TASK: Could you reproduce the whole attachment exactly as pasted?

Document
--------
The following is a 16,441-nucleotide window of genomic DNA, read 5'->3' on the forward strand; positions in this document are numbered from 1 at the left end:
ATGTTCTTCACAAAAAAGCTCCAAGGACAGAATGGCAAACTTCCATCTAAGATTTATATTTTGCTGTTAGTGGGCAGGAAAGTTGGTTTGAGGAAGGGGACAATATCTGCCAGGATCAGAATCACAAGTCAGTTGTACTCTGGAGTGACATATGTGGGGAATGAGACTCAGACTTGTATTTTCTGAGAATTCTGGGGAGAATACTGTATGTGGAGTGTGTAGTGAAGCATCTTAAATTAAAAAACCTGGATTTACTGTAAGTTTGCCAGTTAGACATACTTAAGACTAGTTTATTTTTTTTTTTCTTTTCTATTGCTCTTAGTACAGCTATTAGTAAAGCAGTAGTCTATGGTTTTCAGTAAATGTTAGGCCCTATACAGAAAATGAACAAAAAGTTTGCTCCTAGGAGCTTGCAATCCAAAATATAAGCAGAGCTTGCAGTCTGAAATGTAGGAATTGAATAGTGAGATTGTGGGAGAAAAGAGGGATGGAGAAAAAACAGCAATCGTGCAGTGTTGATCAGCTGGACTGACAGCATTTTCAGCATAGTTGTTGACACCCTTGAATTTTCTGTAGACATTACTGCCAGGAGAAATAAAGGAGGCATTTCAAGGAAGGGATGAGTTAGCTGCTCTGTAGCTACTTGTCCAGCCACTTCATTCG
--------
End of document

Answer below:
The following is a 16,441-nucleotide window of genomic DNA, read 5'->3' on the forward strand; positions in this document are numbered from 1 at the left end:
ATGTTCTTCACAAAAAAGCTCCAAGGACAGAATGGCAAACTTCCATCTAAGATTTATATTTTGCTGTTAGTGGGCAGGAAAGTTGGTTTGAGGAAGGGGACAATATCTGCCAGGATCAGAATCACAAGTCAGTTGTACTCTGGAGTGACATATGTGGGGAATGAGACTCAGACTTGTATTTTCTGAGAATTCTGGGGAGAATACTGTATGTGGAGTGTGTAGTGAAGCATCTTAAATTAAAAAACCTGGATTTACTGTAAGTTTGCCAGTTAGACATACTTAAGACTAGTTTATTTTTTTTTTTCTTTTCTATTGCTCTTAGTACAGCTATTAGTAAAGCAGTAGTCTATGGTTTTCAGTAAATGTTAGGCCCTATACAGAAAATGAACAAAAAGTTTGCTCCTAGGAGCTTGCAATCCAAAATATAAGCAGAGCTTGCAGTCTGAAATGTAGGAATTGAATAGTGAGATTGTGGGAGAAAAGAGGGATGGAGAAAAAACAGCAATCGTGCAGTGTTGATCAGCTGGACTGACAGCATTTTCAGCATAGTTGTTGACACCCTTGAATTTTCTGTAGACATTACTGCCAGGAGAAATAAAGGAGGCATTTCAAGGAAGGGATGAGTTAGCTGCTCTGTAGCTACTTGTCCAGCCACTTCATTCG